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About the EUSTORY History Campus

This is a space for young perspectives on current events, identity, history and its relevance for the present.

The EUSTORY History Campus gives voice to personal stories and perspectives on history and identity of young Europeans. It was initiated by Körber-Stiftung and the EUSTORY Network to show the interplay of history, society and current politics in order to achieve a sense of responsibility for a common Europe.

Critical thinking, creative approaches and the curiosity to develop new attitudes towards historical and social topics unite young people from more than 30 countries.

On the public blog young EUSTORY History Campus authors publish articles, opinion pieces and personal stories about topics related to history, society and identity.

During EUSTORY SummitsHistory Camps and online projects organised by Körber-Stiftung and EUSTORY, prize winners from EUSTORY history competitions meet and work together to use history as a laboratory for international understanding.


Editors' Group

The Editors receive coaching by journalists, set the agenda for the blog and support authors in the writing and editing process.


EUSTORY is an informal, international network of non-governmental organisations carrying out historical research competitions for youth in 25 European countries. It creates space for encounters and facilitates dialogue on shared European history and future in regular international youth seminars. Eventually it promotes the significance of history for a common European future through international conferences and workshops. EUSTORY was established in 2001 and since then more than 200,000 young Europeans participated in national EUSTORY history competitions. The EUSTORY prize winner activities and meetengs as well as EUSTORY Alumni projects set the basis for the EUSTORY History Campus. For more information see http://eustory.eu/about-us.html

Colloquial description for participants of EUSTORY activities and members of the network.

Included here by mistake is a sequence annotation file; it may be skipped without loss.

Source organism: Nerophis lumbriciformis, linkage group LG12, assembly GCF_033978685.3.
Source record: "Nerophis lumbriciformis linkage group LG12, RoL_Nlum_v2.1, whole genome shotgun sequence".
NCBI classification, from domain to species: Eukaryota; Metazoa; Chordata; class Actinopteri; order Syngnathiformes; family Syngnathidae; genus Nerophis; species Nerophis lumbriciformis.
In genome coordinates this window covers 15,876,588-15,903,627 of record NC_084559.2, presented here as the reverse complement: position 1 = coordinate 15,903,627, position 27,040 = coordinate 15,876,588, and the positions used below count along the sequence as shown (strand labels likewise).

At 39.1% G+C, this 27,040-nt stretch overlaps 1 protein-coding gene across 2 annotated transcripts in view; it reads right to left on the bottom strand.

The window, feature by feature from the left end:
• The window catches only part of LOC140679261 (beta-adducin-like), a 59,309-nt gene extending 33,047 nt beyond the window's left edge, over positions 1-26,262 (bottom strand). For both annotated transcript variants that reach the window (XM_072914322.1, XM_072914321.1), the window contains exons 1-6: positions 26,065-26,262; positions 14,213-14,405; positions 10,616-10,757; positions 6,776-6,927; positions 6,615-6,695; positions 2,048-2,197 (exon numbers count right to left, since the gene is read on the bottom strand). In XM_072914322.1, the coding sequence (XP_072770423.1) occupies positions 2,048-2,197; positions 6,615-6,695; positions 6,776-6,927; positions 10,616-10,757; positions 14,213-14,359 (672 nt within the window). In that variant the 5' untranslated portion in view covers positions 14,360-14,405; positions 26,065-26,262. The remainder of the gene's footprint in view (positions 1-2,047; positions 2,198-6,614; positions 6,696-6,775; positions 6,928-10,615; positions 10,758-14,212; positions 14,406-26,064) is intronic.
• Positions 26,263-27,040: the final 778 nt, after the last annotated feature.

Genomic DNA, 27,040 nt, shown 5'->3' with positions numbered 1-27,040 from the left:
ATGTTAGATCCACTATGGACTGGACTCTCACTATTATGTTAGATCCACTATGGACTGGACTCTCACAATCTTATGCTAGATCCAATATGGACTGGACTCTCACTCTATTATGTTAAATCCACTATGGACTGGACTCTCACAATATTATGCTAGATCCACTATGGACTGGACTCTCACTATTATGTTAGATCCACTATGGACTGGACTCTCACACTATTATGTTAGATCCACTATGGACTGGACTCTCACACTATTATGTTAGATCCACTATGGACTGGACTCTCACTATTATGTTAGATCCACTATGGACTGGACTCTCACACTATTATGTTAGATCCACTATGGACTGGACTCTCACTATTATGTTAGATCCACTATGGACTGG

Click on <a href=”/register”>Register</a> and create your account by choosing a username and a password. Please, fill in the form as well. Only your name, place of residence, languages spoken and current occupation can be seen by other members of the platform. They are invisible to visitors of the website who are not registered for the internal part of the platform. Other personal details can only seen by administrators of the platform. At the end of the registration process you have to solve the small arithmetic to get the anti-spam code. After you received a confirmation via email, you can login.

All former participants of EUSTORY or Körber Foundation activities. Participants from partner organisations who participate in EUSTORY events can also become a part of our alumni network.

The EUSTORY History Campus is a platform for young Europeans who are interested in history and want to enter into a dialogue about history with their peers. In the public section of the platform we post articles about selected topics related to European history and identity. On this platform we also offer seminars and workshops for young Europeans from our networks and provide a safe space for exchange and discussions in the password-protected area and closed groups on our platform.

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Talking about history often means talking about the present, too. During his keynote at our Digital #EUSTORY Annual Network Meeting, Prof. Dr. Jürgen Zimmerer from @uni_hamburg pointed out this inseparable correlation by referring to current debates about legacies of the colonial past.

How to deal with statues of historical personalities whose values clash with the moral concepts we have today? How to cope with the traces of colonial crimes?

📣 Especially the global Black Lives Matter movement has brought the far-reaching aftermath of colonialism to the fore: highly topical questions connecting the past with present (structural) racism have to be re-negotiated in a critical debate.

🎥 Watch the whole keynote of Prof. Dr. Jürgen Zimmerer by following the link in our bio!

#Blacklivesmatter #colonialism #Hamburg #monuments #protest #colonialpast #postcolonialism #EUSTORY #BLM

Would you have thought that research done by a participant of the German #EUSTORY History Competition could initiate a nationwide debate about re-naming streets?

A German student could achieve exactly that: His research on the biography of Paul Emil von Lettow-Vorbeck initiated the debate about re-naming the street of the same name in his hometown Radolfzell. The re-naming wasn’t realized eventually, but a plaque explaining von Lettow-Vorbeck’s background and his complicity in the deaths of thousands of Herero and Nama was installed on the street sign.

The discussion about street names and their name givers quickly crossed the borders of Radolfzell and achieved various re-namings and the attachment of additional supplementary boards.

We are excited to discuss this topic of how to deal with contested monuments further with the #EUSTORY Network during the next months after this was already a topic during our #EUSTORY Digital Annual Network Meeting a week ago!

Thanks @geschichtswettbewerb for sharing the above-mentioned example with us!

To read more about contested and “updated” monuments all over Europe, check out these articles on the topic on the #EUSTORY #HistoryCampus:

👉 Link in bio

Photo: Stadtverwaltung Radolfzell